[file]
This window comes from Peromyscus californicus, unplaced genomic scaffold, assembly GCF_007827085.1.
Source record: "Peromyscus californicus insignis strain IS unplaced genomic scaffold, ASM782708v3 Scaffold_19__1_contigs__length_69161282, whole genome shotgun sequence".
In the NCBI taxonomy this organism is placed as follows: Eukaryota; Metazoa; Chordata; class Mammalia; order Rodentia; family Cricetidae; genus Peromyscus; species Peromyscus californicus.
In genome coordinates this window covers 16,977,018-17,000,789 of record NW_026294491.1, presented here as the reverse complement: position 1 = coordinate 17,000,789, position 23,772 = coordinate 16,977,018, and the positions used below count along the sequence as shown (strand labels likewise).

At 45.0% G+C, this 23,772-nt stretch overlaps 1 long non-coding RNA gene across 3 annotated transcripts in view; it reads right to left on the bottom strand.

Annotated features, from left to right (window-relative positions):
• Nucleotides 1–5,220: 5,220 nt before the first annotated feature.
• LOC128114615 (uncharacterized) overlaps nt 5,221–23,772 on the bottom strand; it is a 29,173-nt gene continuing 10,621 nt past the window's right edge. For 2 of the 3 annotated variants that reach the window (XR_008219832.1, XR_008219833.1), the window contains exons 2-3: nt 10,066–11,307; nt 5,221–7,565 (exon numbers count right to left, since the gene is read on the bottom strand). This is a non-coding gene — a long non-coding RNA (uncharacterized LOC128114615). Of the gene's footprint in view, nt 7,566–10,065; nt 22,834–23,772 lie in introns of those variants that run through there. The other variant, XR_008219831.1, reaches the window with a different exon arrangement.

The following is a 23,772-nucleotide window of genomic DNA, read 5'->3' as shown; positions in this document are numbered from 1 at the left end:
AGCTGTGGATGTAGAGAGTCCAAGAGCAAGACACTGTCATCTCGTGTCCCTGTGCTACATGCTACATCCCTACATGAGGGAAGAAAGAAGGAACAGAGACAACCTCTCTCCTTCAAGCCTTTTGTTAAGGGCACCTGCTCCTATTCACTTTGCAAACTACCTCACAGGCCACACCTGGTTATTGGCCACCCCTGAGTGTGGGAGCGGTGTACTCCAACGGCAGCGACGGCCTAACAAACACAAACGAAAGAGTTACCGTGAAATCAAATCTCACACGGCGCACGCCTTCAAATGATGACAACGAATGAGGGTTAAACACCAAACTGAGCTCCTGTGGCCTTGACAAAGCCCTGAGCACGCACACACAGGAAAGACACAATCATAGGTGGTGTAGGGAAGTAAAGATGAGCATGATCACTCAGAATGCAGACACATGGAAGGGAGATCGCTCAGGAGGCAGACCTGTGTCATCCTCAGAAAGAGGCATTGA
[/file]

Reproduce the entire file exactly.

This window comes from Peromyscus californicus, unplaced genomic scaffold, assembly GCF_007827085.1.
Source record: "Peromyscus californicus insignis strain IS unplaced genomic scaffold, ASM782708v3 Scaffold_19__1_contigs__length_69161282, whole genome shotgun sequence".
In the NCBI taxonomy this organism is placed as follows: Eukaryota; Metazoa; Chordata; class Mammalia; order Rodentia; family Cricetidae; genus Peromyscus; species Peromyscus californicus.
In genome coordinates this window covers 16,977,018-17,000,789 of record NW_026294491.1, presented here as the reverse complement: position 1 = coordinate 17,000,789, position 23,772 = coordinate 16,977,018, and the positions used below count along the sequence as shown (strand labels likewise).

At 45.0% G+C, this 23,772-nt stretch overlaps 1 long non-coding RNA gene across 3 annotated transcripts in view; it reads right to left on the bottom strand.

Annotated features, from left to right (window-relative positions):
• Nucleotides 1–5,220: 5,220 nt before the first annotated feature.
• LOC128114615 (uncharacterized) overlaps nt 5,221–23,772 on the bottom strand; it is a 29,173-nt gene continuing 10,621 nt past the window's right edge. For 2 of the 3 annotated variants that reach the window (XR_008219832.1, XR_008219833.1), the window contains exons 2-3: nt 10,066–11,307; nt 5,221–7,565 (exon numbers count right to left, since the gene is read on the bottom strand). This is a non-coding gene — a long non-coding RNA (uncharacterized LOC128114615). Of the gene's footprint in view, nt 7,566–10,065; nt 22,834–23,772 lie in introns of those variants that run through there. The other variant, XR_008219831.1, reaches the window with a different exon arrangement.

The following is a 23,772-nucleotide window of genomic DNA, read 5'->3' as shown; positions in this document are numbered from 1 at the left end:
AGCTGTGGATGTAGAGAGTCCAAGAGCAAGACACTGTCATCTCGTGTCCCTGTGCTACATGCTACATCCCTACATGAGGGAAGAAAGAAGGAACAGAGACAACCTCTCTCCTTCAAGCCTTTTGTTAAGGGCACCTGCTCCTATTCACTTTGCAAACTACCTCACAGGCCACACCTGGTTATTGGCCACCCCTGAGTGTGGGAGCGGTGTACTCCAACGGCAGCGACGGCCTAACAAACACAAACGAAAGAGTTACCGTGAAATCAAATCTCACACGGCGCACGCCTTCAAATGATGACAACGAATGAGGGTTAAACACCAAACTGAGCTCCTGTGGCCTTGACAAAGCCCTGAGCACGCACACACAGGAAAGACACAATCATAGGTGGTGTAGGGAAGTAAAGATGAGCATGATCACTCAGAATGCAGACACATGGAAGGGAGATCGCTCAGGAGGCAGACCTGTGTCATCCTCAGAAAGAGGCATTGA